Turkiye tries to salvage what it can

Yasar Yakis

On Monday last week, the southern provinces of Turkiye suffered a major earthquake, the most devastating this century and one of the largest in Turkiye’s recorded history. The latest death toll from the earthquakes that hit Turkey and Syria is well over 20,000, but this figure is likely to increase as the rubble is removed.
Bearing in mind that about 40,000 dwellings must have collapsed and that an average household population will be about five persons per house in this region of Turkiye, we have to presume that a small portion of them were able to escape the catastrophe. The remainder must still be under the rubble. Turkish President Recep Tayyip Erdogan has announced a three-month state of emergency in the country with a view to carrying out rescue work.
The exact time of the earthquake was 04.17 Eastern European time (01.17 GMT), when almost everyone was sleeping, which contributed to the high death toll. Bad weather conditions exacerbated the problems. Sub-zero temperatures, rain and snow made the rescue work more difficult. Many victims may have frozen to death. Cohesion is very strong in Turkish society. This proved to be true on this occasion as well. Every organization, banks, football clubs and others, raced to contribute to the alleviation of the suffering. Every district of Turkiye was mobilized to bring whatever contribution it could to alleviate the victims’ suffering. This is likely to continue.
The international community has also demonstrated strong solidarity with Turkiye. It is generously helping with the rescue work. Countries that have political conflicts with Turkiye have put them aside and shown a willingness to help. A seven-day period of mourning has been announced by the government.
Frank Hoogerbeets, a Dutch researcher from the Solar System Geometry Survey, tweeted three days before the earthquake that “sooner or later there will be a 7.5 magnitude earthquake in this region (south-central Turkiye, Jordan, Syria, Lebanon).” It is difficult to tell whether this was a coincidence. Seven earthquakes of more than 7 magnitude on the Richter scale have taken place in Turkiye over the past 25 years. Despite this, little improvement in building standards has been achieved in practice. Some contractors added new floors to buildings that were originally designed for a limited number of floors, or they cut a supporting column of the building to make room for more space. Some reports by geologists’ associations in Turkiye were shelved because administrative procedures were not observed in submitting the reports.
On the day of the earthquake, one of the buildings publicized as compliant with “all earthquake norms” collapsed, demonstrating the reality of the situation. In another example, a recently adopted law pardoned irregularities committed in the construction of new buildings. Turning to the future, public opinion will look for more serious and concrete measures. Several attempts have been made in the past to improve the standards, but to little avail. In a country riddled with earthquake fault lines, the size of the task is gigantic, but the authorities shy away from assuming the responsibility. The challenge has two aspects. One is scientific. The government does not like to listen to scientists who insist that danger is around the corner. It considers them as defeatists. Therefore, it listens to the ones that are more moderate.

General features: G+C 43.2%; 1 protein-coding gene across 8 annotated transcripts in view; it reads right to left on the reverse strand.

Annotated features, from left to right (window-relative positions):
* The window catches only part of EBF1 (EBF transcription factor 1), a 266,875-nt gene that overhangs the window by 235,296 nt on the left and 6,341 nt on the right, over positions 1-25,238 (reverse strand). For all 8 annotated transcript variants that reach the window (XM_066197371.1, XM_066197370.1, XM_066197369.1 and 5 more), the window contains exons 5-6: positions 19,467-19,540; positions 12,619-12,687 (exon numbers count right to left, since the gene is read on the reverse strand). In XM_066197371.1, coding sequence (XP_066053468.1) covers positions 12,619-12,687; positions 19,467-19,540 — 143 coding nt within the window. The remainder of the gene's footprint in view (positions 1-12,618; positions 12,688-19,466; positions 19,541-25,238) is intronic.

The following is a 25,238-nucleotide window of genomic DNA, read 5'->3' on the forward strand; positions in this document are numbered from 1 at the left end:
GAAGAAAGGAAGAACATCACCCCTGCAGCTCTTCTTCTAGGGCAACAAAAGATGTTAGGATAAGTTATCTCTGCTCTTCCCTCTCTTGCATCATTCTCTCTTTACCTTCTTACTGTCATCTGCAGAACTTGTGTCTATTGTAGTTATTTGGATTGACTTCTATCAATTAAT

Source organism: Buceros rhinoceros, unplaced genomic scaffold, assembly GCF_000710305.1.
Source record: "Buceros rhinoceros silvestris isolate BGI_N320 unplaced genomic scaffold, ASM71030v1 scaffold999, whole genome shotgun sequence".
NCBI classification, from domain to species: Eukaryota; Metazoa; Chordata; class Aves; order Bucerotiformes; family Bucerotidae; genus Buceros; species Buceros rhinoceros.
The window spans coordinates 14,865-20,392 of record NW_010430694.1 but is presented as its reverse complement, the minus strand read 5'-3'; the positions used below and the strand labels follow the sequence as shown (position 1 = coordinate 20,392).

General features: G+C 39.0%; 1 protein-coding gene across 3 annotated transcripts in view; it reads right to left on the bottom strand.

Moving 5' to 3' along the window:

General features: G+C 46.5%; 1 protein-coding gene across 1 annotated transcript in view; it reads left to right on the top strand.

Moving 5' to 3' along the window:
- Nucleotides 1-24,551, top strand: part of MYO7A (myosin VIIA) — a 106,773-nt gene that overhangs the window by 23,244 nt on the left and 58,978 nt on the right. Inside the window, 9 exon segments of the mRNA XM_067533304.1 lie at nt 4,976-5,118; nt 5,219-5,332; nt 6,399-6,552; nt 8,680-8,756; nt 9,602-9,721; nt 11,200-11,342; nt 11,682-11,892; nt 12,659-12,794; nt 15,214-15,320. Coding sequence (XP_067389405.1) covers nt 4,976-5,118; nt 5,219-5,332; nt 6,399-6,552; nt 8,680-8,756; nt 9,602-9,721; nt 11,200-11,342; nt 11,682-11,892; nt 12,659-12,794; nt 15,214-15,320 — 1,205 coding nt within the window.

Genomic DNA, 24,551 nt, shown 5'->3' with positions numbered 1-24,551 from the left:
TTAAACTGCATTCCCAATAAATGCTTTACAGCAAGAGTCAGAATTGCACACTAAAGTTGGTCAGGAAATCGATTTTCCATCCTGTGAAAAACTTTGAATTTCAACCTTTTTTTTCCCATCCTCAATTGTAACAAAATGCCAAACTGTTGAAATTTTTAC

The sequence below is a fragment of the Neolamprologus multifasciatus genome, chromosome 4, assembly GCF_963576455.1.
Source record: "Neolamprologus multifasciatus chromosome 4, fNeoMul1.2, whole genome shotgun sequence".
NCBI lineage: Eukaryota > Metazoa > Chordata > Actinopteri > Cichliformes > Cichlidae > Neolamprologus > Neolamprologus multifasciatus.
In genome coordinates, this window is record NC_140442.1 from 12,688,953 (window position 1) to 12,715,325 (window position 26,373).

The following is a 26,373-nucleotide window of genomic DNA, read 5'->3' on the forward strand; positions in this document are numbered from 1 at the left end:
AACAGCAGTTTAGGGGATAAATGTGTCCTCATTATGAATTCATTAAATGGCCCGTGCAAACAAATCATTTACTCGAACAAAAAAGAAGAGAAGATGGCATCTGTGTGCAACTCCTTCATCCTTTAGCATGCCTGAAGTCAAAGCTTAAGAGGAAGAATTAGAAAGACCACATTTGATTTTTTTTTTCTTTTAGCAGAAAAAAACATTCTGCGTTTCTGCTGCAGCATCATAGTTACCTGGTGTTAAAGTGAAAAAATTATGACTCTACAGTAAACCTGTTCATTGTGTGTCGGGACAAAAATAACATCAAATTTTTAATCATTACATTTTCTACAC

Second is the administrative aspect. Especially in the ruling Justice and Development Party era, a controversy emerged between the central authority and the municipal authorities. Because Erdogan began his political career as a mayor, he was once a strong supporter of devolving as much power as possible to the municipalities. However, after he became president, there was a sea change in his attitude. Now he wants to accumulate power in the hands of the central authorities. This was more visible in the case of big metropolitan municipalities. Therefore, a competition has developed between them and the central authorities in the area of construction and urban planning. Erdogan demonstrated his attitude by refraining from calling for condolences from the mayors of the municipalities held by the opposition parties. The mayor of Antakya – one of the areas worst-affected by the present earthquake – was complaining one day after the earthquake that he had warned of the danger but did not even receive an acknowledgement of his report.
Now, there is a bigger risk for Istanbul. There are all sorts of gloomy forecasts due to the size of the population in this metropolitan agglomeration. There are more substandard buildings than compliant ones. Successive Turkish governments have failed to answer the question of why skyscrapers in Japan do not collapse during an earthquake of more than 7 magnitude while in Turkiye they do.